Saturday, September 12, 2009

Beyond the Shell: Impressions of Post-Communist Germany and Romania

Though it was far too short and hectic for my taste, I was grateful for the chance to recently travel to Europe. Part of the trip consisted of revisiting old haunts while the other entailed exploring a new place of which I had lots of curiosity for. My itinerary through the former East Germany and Romania offered a vivid glimpse of the changes that have occurred since the Communist control. In the case of reunified Germany (or more accurately the Western acquisition of the East) a massive transfer of wealth from the West was infused to rebuild an entire East to the point that it is has become more 'modern' than its Western counerpart. Romania, which went through the typical motions of electing ex-communists before pursuing pro-market and pro-American foreign policies, is rebuilding from a much lower base and a more devastating architectural legacy left by its swiftly executed dictator, yet it it still is blessed with gorgeous landscapes and endearing traditional architecture. Though I've been living in the U.S. for a long time, my background of having lived in Europe and maintaining close family ties there have colored my impression during my travels. It is not enough for me enjoy Europe's visual delights without trying to get a grasp of what goes on beneath it all. If there is one lesson from this trip, it is that what is built and the life that goes on within it are not always harmonious. In one place, what was built was but an elegant shell concealing social rust and decay. In the other, a rusting and decayed shell was giving way to a recovered social vitality and optimism.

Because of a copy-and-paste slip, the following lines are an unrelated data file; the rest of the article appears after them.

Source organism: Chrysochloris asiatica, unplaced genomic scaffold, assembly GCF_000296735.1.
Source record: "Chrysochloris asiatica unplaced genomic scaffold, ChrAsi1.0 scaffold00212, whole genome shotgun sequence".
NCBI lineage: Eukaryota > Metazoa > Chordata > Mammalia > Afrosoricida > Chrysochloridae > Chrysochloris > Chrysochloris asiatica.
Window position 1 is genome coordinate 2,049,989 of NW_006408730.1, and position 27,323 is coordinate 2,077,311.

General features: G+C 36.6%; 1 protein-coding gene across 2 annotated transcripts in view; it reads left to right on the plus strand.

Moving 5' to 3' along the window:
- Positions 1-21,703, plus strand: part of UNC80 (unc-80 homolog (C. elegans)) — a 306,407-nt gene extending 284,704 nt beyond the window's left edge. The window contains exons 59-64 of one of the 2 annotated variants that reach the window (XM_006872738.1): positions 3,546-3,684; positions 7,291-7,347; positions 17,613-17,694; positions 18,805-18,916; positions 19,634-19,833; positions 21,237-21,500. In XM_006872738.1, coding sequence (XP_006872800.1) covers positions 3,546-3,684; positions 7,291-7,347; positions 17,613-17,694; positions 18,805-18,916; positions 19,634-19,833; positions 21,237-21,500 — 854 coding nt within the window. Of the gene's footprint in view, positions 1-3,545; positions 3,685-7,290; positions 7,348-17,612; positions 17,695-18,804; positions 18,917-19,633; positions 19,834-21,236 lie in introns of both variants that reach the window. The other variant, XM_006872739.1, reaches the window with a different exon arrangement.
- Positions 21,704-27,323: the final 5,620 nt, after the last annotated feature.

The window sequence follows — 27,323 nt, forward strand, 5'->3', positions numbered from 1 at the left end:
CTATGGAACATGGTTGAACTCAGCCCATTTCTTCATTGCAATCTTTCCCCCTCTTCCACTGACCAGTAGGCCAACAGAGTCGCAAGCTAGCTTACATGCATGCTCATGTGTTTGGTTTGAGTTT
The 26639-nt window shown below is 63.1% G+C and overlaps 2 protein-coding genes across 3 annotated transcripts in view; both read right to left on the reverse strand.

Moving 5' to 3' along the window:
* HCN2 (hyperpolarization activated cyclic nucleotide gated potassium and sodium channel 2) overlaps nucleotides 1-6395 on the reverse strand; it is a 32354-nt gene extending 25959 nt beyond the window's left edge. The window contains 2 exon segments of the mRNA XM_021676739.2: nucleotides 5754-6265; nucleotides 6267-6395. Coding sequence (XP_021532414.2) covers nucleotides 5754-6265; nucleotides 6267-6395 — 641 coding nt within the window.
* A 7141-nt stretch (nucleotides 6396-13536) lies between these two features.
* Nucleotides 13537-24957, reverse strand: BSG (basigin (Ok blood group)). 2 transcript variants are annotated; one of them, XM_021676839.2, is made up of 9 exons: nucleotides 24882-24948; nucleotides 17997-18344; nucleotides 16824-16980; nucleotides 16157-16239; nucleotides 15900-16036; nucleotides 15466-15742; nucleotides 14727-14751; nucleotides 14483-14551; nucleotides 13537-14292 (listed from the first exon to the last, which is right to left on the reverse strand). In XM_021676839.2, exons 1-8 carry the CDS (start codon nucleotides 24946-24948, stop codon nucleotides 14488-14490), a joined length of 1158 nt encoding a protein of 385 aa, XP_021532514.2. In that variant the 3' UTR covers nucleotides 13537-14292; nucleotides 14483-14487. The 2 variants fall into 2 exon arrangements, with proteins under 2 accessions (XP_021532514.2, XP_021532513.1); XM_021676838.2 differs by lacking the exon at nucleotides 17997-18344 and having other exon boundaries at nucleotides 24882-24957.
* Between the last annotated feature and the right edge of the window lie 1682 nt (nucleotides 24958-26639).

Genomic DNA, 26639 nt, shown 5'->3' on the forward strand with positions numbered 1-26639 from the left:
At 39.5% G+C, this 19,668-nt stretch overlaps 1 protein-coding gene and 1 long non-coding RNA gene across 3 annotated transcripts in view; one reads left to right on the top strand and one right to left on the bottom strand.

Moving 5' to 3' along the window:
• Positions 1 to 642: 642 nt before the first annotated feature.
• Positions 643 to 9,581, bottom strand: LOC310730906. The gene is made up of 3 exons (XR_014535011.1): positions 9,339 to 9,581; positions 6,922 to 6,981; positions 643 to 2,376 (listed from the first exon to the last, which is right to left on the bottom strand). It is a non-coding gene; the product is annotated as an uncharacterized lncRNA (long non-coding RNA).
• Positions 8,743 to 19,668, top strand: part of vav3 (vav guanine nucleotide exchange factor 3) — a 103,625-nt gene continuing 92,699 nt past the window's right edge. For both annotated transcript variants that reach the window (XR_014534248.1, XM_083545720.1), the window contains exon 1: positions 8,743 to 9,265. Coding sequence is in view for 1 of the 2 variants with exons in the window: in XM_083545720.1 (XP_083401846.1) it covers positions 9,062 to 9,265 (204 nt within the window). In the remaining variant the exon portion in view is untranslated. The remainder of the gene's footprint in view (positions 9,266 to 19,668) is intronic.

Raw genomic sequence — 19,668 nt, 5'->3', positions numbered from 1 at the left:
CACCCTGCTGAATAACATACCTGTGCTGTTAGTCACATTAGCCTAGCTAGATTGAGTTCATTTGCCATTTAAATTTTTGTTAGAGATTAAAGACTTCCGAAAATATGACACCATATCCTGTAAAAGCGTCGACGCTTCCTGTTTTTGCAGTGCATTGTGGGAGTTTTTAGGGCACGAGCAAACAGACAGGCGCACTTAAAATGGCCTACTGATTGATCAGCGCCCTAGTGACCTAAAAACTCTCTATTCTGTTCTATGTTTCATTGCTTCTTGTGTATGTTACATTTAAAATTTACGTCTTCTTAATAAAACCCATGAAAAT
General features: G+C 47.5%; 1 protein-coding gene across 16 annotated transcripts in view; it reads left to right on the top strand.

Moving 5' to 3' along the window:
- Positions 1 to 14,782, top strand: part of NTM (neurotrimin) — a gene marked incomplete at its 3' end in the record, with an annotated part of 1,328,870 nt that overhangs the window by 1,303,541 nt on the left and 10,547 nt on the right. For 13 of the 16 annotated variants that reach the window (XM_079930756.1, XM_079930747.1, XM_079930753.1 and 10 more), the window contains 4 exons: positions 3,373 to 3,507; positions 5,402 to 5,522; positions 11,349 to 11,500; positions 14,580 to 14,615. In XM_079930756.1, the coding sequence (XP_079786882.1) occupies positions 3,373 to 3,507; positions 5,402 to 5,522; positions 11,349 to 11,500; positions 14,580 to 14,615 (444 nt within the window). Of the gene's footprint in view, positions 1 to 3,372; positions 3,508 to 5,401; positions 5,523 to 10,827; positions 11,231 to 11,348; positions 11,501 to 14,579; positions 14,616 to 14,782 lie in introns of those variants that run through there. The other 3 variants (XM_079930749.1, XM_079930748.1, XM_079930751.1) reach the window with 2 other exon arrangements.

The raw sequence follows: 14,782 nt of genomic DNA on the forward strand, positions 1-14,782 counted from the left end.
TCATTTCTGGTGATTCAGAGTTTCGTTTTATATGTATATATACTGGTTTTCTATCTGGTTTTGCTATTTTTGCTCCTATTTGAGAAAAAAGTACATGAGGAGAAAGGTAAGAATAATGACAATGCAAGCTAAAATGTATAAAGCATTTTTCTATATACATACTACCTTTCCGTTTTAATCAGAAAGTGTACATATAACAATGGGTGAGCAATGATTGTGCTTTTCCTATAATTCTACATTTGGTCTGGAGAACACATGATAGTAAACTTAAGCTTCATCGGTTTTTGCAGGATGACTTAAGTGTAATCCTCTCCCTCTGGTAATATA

Federal State of Saxony, Germany

I returned to this area of Germany for the first time in 12 years, visiting friends that I have known since my year as an exchange student three years after the reunification of East and West (I also share my impressions of the place here). Upon arriving to my final destination in the beautiful hilly countryside outside Chemnitz (pop. circa 300,000), the physical changes to this area was striking. Whereas I had left Saxony with memories of crumbling roads, dilapidated and dull gray building facades, old Trabants and Wartburgs (defunct East-German car brands) and dreary Soviet-era architecture, what I now saw the opposite: the roads were the newest (and fastest) in all of Germany, facades were colorful and painstakingly restored, Trabants were almost nowhere to be seen, the ugly towers were re-clad with aluminum, glass and balconies. Overall infrastructure is well known to be newer than in the West, with better phone lines, broadband and power grids. Giant wind turbines dotted the landscape, standing majestically on the wheat-covered hills (surely the farmers were remunerated generously for them).